You know there are problems with your current manual reconciliation process. It’s not efficient – there are way too many people ‘ticking and tying’ when they could be doing so much more. It’s open to risk and difficult to report on – unstandardized. Jack notes an exception in one way, Jill in another. Sometimes things get missed. It takes too much time – month end seems to eat up half of the following month, and you’re always in catch up mode. It’s stressful – hopefully there is no audit anytime soon. You are considering automation – there has to be a better way! But you have doubts, and perhaps feel nervous about bringing the idea up for consideration. See if you can relate to these four myths and let us help you debunk them! MYTH 1: It’s prohibitively expensive. We should just hire another couple of people to help out. False. Of course, there will be an associated cost to introducing new technology – but try to think long-term (or even medium term). You will know upfront what the cost of a reconciliation solution would be, and also the cost of new headcount if you need more. Can you really say the same about the cost of not putting something in place? Risk equals cost, and there are many risks associated with manual reconciliation processes. Some of that risk is related to human error – the wrong number entered; the wrong formula used. Some of it could be delays between various information sources. There is also the risk of being overly dependent on individuals with good understanding of the process – but what happens when they leave the job, along with their expertise on spreadsheets, or the internal tool they designed from scratch? And then, there is the on-going cost of bloating up your reconciliation team with people who are ‘ticking and tying’ when they could be involved with more meaningful, higher-value tasks. When you consider all these things, the upfront cost of automation is much more palpable, often cost-saving in a matter of months. MYTH 2: Our process isn't straightforward, so there probably isn't a good fit for us out there. False. Because you are deeply vested in your organization’s current reconciliation process, it is natural to feel overwhelmed when trying to imagine an automated version of it. How will it work? Over the years, you have probably also come up with some creative workarounds to get your work done to the best of your ability, and now those oddities may seem like integral parts of the reconciliation process that you can't imagine done in any other way. Consider though, that reconciliation in itself – the comparison of two sets of data, is a finite field. Every process certainly has its specifics, but as long as you answer ‘Yes' to these three questions, chances are accommodating your process in an automated, modern, feature-rich reconciliation solution is likely: Do you compare 2 or more sets of data? Does that data come in a standard format? Do you have a set of criteria that you match that data on? MYTH 3: It will take forever to migrate our current process and train everyone – it’s not worth it. False. Not so fast! It depends on the product and the implementation. Depending upon which automated solution and vendor you consider, gone are the days when you have to spend weeks on a technical installation alone, spend months defining your business requirements for customization, then go into testing mode before you can even start benefitting from the solution (all hand-in-hand with never-ending professional services fees). Today you can choose a product that is in tune with the latest and greatest technology: thin-client, web-based, quick and easy to deploy. If you can commit time and people to the project, going live in a short 40-60 working hours is often the norm. The same is valid for training – it’s all about the product and the implementation approach. If the solution you choose is intuitive and easy to use by the average business user, then you can designate a power user within your organization who can train the rest of your users, saving you both time and money. MYTH 4: I will probably need to get used to multiple platforms for every part of the process. False. Again, not so fast! Today’s reconciliation market offers products such as the ReconArt™ Total Reconciliation Lifecycle™ solution that can accommodate your entire reconciliation lifecycle in one product with the same interface. The result is that your power admin user, daily reconciler, period-end approvers and reviewers, senior level executives looking for reports, and the auditors and compliance officer are all interacting with the same comprehensive system. Their access rights determine exactly what they can see and do on a super granular level. Geri Davies is ReconArt’s Vice President of Client Success located in the company’s Alexandria, VA US head office location. Geri can be contacted at geri.davies@reconart.com or +1 202-413-2053....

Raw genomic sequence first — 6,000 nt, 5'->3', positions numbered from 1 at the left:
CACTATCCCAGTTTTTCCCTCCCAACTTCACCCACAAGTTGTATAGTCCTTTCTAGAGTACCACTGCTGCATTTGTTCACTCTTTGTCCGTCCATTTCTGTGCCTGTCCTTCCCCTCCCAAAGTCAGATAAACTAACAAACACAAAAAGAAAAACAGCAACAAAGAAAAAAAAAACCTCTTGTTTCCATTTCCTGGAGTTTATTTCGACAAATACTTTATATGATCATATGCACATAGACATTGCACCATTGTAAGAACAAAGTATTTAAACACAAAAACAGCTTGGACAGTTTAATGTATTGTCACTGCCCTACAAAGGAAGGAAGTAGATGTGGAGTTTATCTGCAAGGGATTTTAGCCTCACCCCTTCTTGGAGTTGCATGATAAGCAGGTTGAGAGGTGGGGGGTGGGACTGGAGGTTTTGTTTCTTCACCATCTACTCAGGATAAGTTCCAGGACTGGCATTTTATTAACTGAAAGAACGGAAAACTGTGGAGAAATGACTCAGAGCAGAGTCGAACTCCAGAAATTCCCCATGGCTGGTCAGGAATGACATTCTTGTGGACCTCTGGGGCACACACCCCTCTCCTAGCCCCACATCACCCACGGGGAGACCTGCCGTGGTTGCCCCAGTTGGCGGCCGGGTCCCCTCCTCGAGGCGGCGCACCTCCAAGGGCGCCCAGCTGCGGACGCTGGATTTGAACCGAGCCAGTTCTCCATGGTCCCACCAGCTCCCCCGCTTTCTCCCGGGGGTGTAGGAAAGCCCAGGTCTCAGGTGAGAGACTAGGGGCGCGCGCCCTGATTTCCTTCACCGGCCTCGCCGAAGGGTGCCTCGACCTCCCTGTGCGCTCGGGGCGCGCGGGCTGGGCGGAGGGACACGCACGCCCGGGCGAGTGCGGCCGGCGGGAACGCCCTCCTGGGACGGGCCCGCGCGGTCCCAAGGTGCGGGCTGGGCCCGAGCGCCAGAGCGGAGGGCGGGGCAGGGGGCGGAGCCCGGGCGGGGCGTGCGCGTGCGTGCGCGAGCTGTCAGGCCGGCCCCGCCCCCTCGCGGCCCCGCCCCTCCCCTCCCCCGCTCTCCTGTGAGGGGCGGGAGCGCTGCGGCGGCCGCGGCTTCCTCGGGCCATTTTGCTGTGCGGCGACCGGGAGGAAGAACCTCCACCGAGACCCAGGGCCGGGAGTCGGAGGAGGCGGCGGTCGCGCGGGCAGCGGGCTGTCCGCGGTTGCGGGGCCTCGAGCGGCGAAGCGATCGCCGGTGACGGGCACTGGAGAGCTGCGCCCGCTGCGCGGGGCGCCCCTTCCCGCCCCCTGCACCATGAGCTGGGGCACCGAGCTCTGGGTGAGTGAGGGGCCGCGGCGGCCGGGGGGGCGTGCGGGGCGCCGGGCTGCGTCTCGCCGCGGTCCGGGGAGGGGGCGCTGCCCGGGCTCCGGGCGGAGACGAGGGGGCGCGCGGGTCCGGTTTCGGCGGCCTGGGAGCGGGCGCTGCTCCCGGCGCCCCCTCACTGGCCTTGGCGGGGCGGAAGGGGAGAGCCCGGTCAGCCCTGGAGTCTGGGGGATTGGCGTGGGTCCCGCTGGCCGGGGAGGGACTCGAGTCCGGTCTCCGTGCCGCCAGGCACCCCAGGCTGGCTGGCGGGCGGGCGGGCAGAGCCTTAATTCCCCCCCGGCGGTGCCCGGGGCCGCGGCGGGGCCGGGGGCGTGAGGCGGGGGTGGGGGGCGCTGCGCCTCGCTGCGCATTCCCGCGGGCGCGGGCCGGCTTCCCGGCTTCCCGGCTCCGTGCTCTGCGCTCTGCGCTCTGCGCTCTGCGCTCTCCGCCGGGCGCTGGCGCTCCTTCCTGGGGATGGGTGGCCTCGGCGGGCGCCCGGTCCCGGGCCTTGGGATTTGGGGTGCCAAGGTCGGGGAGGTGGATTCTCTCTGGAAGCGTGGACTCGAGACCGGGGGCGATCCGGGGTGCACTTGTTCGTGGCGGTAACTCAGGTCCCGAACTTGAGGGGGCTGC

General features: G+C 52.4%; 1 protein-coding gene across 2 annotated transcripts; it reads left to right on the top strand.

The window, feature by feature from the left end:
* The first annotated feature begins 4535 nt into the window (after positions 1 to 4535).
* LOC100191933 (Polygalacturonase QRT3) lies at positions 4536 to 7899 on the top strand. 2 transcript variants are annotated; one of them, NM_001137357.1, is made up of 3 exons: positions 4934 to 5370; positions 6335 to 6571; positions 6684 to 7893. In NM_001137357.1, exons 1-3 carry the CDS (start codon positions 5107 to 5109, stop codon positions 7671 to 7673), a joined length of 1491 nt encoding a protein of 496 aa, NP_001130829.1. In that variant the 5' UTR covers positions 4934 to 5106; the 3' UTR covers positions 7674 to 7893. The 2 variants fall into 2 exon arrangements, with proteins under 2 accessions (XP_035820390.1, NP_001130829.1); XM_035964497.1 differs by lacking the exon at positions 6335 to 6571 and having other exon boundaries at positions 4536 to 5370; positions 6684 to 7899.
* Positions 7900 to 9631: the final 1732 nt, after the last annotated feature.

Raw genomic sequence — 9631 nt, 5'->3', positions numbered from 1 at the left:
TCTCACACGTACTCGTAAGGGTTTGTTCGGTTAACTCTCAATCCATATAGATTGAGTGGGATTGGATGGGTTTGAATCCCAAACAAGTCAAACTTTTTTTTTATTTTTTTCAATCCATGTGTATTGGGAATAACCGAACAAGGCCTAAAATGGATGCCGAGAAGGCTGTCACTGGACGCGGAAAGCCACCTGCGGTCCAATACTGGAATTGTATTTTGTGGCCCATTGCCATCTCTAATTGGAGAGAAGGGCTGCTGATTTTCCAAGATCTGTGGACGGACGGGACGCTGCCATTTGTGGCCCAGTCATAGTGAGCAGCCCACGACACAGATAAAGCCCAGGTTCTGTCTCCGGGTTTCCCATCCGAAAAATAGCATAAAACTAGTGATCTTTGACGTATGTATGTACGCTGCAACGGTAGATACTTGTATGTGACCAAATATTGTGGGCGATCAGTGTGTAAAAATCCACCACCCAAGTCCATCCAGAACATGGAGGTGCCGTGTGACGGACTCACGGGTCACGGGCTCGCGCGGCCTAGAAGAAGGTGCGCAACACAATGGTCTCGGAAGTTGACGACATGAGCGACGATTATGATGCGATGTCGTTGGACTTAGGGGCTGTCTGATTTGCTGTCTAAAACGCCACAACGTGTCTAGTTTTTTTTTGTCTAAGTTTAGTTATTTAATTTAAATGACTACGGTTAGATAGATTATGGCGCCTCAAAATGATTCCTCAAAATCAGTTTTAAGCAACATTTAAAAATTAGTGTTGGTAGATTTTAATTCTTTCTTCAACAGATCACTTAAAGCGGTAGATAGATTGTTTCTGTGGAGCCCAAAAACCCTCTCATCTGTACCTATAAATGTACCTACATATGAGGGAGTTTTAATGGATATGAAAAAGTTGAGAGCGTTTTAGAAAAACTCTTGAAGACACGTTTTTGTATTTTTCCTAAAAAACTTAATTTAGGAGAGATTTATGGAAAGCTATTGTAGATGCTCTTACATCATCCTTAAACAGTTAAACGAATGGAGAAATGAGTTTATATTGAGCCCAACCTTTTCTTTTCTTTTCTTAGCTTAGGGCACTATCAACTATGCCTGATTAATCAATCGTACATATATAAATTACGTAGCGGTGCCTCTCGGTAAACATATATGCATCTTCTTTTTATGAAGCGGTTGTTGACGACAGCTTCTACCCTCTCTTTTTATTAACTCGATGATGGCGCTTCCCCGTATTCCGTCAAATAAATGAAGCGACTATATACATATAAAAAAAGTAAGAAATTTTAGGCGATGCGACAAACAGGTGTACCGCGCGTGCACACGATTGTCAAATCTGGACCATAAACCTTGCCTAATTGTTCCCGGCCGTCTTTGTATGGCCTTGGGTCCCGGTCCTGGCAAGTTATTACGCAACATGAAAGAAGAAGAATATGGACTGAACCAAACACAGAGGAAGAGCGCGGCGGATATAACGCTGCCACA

Jul / 30 / 2014